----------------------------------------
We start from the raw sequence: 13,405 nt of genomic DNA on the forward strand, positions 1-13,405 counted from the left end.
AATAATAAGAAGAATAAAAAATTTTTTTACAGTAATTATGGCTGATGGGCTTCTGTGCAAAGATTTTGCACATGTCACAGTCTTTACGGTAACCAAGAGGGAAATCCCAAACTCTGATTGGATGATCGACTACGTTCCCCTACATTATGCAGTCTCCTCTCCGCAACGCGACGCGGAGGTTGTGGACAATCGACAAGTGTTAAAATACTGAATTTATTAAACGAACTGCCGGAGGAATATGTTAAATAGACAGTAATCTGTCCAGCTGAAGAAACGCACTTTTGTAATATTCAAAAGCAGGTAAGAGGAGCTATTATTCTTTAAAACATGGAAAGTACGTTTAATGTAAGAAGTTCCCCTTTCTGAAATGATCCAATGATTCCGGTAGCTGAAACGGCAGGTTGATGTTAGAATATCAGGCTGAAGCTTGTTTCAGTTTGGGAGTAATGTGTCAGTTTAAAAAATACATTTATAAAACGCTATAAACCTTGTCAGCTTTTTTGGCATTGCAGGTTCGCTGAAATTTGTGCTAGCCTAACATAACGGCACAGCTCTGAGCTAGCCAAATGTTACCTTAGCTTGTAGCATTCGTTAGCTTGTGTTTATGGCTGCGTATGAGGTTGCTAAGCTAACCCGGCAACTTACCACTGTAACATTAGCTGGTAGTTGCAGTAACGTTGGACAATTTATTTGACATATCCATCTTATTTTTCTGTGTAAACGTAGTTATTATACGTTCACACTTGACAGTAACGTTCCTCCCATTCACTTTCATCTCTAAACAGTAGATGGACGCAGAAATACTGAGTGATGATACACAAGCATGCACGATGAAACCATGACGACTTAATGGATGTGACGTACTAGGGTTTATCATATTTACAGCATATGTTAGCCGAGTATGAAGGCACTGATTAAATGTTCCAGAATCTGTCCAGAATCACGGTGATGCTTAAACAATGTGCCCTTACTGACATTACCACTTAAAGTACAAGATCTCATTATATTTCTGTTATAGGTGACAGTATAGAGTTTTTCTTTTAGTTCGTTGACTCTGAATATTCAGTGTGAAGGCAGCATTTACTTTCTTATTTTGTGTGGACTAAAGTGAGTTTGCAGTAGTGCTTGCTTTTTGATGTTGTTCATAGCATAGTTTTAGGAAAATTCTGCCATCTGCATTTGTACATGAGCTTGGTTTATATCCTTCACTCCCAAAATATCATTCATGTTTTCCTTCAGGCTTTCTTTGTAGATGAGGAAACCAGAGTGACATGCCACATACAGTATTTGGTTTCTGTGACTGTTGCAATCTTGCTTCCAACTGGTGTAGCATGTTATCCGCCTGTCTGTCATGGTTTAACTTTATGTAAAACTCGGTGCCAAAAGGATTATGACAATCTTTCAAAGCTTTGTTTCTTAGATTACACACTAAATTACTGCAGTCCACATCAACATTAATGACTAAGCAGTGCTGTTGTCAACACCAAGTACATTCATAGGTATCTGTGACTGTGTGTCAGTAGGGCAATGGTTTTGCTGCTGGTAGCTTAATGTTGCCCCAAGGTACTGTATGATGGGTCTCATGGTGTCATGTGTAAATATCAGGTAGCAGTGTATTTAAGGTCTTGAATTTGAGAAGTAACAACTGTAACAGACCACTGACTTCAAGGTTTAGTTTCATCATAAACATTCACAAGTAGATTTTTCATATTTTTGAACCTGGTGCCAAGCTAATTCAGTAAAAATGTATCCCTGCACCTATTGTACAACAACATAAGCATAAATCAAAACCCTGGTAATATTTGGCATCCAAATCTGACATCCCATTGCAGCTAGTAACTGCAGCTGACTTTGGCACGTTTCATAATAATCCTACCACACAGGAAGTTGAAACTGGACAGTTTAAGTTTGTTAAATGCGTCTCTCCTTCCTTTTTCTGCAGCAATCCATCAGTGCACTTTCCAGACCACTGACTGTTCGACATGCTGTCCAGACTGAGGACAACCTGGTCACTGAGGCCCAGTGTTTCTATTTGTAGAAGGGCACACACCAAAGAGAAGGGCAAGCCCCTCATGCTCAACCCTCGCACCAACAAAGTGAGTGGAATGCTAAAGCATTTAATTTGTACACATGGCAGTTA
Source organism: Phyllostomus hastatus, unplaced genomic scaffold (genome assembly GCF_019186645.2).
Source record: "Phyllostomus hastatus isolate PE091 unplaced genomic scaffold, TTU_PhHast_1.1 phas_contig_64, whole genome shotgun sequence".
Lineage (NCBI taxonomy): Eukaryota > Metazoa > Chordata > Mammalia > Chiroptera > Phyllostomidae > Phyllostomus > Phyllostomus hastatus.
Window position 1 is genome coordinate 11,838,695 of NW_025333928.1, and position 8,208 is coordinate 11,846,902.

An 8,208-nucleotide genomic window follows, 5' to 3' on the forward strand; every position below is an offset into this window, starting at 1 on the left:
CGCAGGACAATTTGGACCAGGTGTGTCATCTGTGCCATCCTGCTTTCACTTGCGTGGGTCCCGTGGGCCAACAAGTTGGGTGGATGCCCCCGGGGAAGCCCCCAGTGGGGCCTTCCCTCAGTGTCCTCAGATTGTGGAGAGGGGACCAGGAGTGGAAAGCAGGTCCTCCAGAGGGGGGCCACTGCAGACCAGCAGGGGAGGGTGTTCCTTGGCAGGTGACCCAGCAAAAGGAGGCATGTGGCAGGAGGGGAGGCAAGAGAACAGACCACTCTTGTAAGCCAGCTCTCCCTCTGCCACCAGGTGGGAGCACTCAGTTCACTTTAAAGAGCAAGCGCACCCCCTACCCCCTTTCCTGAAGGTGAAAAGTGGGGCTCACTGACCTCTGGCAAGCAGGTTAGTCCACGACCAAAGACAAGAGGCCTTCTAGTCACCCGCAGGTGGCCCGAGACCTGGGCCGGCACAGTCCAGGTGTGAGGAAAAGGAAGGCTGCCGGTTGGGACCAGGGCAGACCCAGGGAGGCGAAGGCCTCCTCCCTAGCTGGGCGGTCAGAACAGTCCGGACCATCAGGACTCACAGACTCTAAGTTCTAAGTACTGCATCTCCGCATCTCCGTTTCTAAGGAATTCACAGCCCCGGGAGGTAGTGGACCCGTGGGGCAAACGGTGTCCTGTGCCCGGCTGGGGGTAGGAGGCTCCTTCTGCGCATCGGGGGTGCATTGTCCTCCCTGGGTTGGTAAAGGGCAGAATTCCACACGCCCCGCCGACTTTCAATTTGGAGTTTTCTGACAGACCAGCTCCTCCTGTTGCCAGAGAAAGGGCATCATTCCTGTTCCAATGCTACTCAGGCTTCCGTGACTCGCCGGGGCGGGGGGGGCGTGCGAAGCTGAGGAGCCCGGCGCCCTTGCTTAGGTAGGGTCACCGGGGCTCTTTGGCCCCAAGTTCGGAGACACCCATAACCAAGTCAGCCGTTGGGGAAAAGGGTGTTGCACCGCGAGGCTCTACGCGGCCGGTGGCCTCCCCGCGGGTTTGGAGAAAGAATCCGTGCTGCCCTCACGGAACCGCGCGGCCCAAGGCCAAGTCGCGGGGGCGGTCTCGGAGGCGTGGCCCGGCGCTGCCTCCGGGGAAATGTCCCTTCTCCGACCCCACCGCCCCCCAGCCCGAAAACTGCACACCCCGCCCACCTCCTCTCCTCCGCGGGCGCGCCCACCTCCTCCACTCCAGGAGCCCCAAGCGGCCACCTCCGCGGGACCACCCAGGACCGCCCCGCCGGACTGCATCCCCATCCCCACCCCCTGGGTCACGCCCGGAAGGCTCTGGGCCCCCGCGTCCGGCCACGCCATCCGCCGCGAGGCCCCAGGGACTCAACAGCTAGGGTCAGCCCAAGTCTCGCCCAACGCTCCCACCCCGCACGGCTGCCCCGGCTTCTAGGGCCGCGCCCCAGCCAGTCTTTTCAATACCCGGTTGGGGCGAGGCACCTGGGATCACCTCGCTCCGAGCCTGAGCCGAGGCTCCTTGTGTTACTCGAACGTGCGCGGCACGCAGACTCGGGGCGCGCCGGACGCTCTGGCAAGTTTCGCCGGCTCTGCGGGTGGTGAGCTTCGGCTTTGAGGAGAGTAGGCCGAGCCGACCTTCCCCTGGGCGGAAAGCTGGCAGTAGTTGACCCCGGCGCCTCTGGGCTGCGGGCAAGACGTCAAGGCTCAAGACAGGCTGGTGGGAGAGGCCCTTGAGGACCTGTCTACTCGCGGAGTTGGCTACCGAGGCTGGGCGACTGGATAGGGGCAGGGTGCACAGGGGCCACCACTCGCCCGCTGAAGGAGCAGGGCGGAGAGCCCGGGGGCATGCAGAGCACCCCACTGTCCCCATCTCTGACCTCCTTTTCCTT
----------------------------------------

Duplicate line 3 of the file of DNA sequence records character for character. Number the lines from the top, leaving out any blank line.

Source organism: Phyllostomus hastatus, unplaced genomic scaffold (genome assembly GCF_019186645.2).